City of Portland issues a 'boil water notice' after positive E. coli test

City of Portland issues a 'boil water notice' after positive E. coli test »Play Video
Reservoir 3 at Washington Park as seen on Saturday, July 21, 2012. The reservoir will be drained after a positive E.coli test. It was also drained back in 2009 for the same reason. (KATU photo).

Is Your Home or Business Affected?
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Contact the City of Portland Water Bureau at (503) 823-7770 if you have questions or concerns about your water. You can check their online FAQ first to see if you can find an answer there.

Mayor Sam Adams has also been answering questions on Twitter and is urging folks who haven't yet signed up for PublicAlerts to do so to get the latest updates. And you can follow the story under the Twitter hashtag #boilwaterpdx.


PORTLAND, Ore. - E. coli was found in some of the city's drinking water, prompting a 'boil water notice.'

The bacterial contamination was discovered during a routine check of a reservoir in Washington Park and affects the west side of town. It's a big area with a lot of people but the Portland Water Bureau and health officials said they didn't want to take any chances.

"The bottom line is we're being very cautious, very conservative and we hope and we expect that we won't have anybody that becomes ill from drinking water," said David Shaff with the Portland Water Bureau.

"As a community, because so many people are exposed to public drinking water, we act very protectively because there are hundreds of thousands of people - about 130,000 households, I believe, in the impacted area," said Tri-County Public Health Officer Dr. Gary Oxman. "That's a lot of people so if there is something going on, we want to be very safe."

Microbes in E. coli contaminated water can cause diarrhea, cramps, nausea, headaches or other short-term symptoms. They pose an added risk for young children and the elderly. If you drank some of the water and are experiencing symptoms, see a doctor.

Which areas are affected?

If you live in any of the following areas, you will need to boil your water effective immediately. Follow the link at the end of the list to enter your address on a searchable map.

  • Portland Water Bureau west of the Willamette River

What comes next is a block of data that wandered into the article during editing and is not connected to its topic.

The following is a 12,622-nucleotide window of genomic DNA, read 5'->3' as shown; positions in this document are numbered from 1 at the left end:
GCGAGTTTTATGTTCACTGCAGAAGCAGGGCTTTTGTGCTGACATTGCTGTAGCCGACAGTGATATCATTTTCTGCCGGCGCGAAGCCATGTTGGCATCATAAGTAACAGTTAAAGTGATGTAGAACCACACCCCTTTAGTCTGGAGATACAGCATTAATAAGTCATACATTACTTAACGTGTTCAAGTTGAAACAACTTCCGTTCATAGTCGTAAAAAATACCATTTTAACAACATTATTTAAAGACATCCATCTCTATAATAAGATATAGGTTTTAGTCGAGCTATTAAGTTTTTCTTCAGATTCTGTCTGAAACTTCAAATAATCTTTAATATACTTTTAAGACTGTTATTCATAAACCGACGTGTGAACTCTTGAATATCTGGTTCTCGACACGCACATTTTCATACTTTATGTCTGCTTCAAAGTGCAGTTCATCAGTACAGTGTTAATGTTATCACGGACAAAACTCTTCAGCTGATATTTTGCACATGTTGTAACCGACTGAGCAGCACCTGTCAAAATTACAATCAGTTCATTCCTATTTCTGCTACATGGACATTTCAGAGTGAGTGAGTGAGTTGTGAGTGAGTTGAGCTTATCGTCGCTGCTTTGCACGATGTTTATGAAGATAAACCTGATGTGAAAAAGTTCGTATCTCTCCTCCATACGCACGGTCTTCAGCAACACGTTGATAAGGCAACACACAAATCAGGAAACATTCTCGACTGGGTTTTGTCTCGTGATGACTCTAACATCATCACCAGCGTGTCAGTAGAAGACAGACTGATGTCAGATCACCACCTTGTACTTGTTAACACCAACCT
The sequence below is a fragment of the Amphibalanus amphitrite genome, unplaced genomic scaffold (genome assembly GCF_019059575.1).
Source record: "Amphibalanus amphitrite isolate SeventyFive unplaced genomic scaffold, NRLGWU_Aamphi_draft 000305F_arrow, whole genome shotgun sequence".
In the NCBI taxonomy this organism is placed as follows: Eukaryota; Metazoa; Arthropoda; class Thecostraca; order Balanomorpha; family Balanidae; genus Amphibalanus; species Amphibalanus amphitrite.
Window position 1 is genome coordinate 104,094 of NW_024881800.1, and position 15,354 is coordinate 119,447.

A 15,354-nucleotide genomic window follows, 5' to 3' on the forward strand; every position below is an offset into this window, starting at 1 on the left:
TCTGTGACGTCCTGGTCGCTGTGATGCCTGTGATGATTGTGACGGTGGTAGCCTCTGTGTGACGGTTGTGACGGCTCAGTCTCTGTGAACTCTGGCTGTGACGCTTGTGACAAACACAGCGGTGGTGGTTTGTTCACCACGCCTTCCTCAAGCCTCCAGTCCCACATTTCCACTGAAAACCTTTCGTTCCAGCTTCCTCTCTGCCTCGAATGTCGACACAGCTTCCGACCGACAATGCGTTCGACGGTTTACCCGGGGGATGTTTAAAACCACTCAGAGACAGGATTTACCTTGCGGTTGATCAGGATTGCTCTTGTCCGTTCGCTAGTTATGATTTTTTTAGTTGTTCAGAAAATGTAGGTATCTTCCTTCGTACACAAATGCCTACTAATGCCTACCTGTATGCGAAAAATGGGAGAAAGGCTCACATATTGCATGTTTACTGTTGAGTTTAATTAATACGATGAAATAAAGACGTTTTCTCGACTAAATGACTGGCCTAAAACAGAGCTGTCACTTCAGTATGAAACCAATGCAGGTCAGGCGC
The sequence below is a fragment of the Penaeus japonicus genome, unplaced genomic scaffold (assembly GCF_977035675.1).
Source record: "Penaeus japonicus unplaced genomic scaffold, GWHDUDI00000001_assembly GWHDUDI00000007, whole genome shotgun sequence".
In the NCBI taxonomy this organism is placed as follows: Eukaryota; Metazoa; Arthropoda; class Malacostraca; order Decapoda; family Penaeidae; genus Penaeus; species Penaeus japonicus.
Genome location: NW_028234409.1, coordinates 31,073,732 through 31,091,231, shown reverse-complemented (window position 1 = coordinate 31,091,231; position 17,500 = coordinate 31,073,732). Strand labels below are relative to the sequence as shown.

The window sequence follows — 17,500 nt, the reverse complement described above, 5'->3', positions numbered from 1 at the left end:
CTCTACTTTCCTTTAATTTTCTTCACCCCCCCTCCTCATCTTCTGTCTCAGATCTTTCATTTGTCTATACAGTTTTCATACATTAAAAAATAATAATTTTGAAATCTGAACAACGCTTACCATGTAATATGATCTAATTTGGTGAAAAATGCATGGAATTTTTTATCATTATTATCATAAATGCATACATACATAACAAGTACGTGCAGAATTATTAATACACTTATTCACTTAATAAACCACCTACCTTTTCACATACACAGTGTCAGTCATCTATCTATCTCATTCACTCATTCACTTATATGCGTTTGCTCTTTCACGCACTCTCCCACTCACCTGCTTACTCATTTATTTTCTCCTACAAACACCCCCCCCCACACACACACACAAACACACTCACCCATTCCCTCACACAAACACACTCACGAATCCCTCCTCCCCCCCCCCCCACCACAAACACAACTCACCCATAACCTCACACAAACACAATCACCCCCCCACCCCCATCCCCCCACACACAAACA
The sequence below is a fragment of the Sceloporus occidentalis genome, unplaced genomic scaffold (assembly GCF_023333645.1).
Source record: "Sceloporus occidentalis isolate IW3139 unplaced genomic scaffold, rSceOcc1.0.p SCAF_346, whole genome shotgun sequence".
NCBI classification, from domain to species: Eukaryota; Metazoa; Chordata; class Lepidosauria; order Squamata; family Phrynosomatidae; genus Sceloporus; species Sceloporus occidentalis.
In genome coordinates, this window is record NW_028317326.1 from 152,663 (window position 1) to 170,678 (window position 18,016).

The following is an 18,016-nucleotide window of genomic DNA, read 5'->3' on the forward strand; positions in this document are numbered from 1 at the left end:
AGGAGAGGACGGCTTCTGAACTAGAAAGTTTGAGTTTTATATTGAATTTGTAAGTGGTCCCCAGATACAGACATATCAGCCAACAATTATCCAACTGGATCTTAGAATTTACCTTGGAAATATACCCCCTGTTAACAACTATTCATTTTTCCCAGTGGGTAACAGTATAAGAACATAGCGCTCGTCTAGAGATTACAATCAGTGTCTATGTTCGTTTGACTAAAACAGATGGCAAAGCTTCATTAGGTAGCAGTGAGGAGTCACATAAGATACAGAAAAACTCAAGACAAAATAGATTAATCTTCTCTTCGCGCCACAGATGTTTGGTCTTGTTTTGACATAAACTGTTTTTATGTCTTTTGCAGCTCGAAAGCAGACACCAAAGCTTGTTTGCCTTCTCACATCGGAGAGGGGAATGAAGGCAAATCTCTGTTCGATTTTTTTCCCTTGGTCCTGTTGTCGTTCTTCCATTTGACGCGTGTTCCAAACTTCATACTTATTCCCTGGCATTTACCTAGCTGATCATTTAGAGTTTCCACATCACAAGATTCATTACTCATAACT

• Burlington Water District
  • Valley View Water District
  • Palatine Hills Water District
  • City of Tigard
  • Lake Grove Water District
  • West Slope Water District
  • SEARCHABLE MAP

Now if you live in Hillsboro and you're wondering if this affects you, the Hillsboro Water Department says no, the water there is safe. Here's the notice they sent out on Saturday:

Hillsboro Water Department customers are not affected by the Boil Water Notice released by the Portland Water Bureau (PWB) on Saturday, July 21, 2012. Hillsboro's water is safe to drink because Hillsboro customers receive all of their water from the Joint Water Commission (JWC) Treatment Plant. For more information on the treatment process, please visit the JWC website.

How can I keep my family safe?

For those affected by the boil notice, you'll need to boil your water or use bottled water until you get the all clear. That includes making sure you don't use tap water for making ice, brushing your teeth, washing your dishes or preparing your food.

If you do choose to boil your tap water, make sure you bring it to a rolling boil for one minute and let it cool before you start using it.

And finally, any ice or beverages that you prepared with tap water after July 19 should be discarded.

What's being done by the city?

The reservoir is being drained (it's a process that takes about 24 hours).

Right now the water bureau doesn't know how the water got contaminated - it could have been anything from bird or mammal feces to a dead animal in the water.

Further testing is being done and the city expects to have the results by Sunday morning.

Didn't this happen one other time?

Yes - this isn't the first time that E.coli has been found in this particular reservoir. Back in late 2009, a boil water notice was issued after a positive E.coli test and it was later determined that a seagull was the likely culprit. The reservoir had to be emptied and disinfected at that time as well.

Questions and answers from Mayor Sam Adams

The mayor spent Saturday replying to Tweets to try to answer some of the questions that folks in the city have about their drinking water. Here's a look at some of them. You can also view more on the mayor's Twitter page.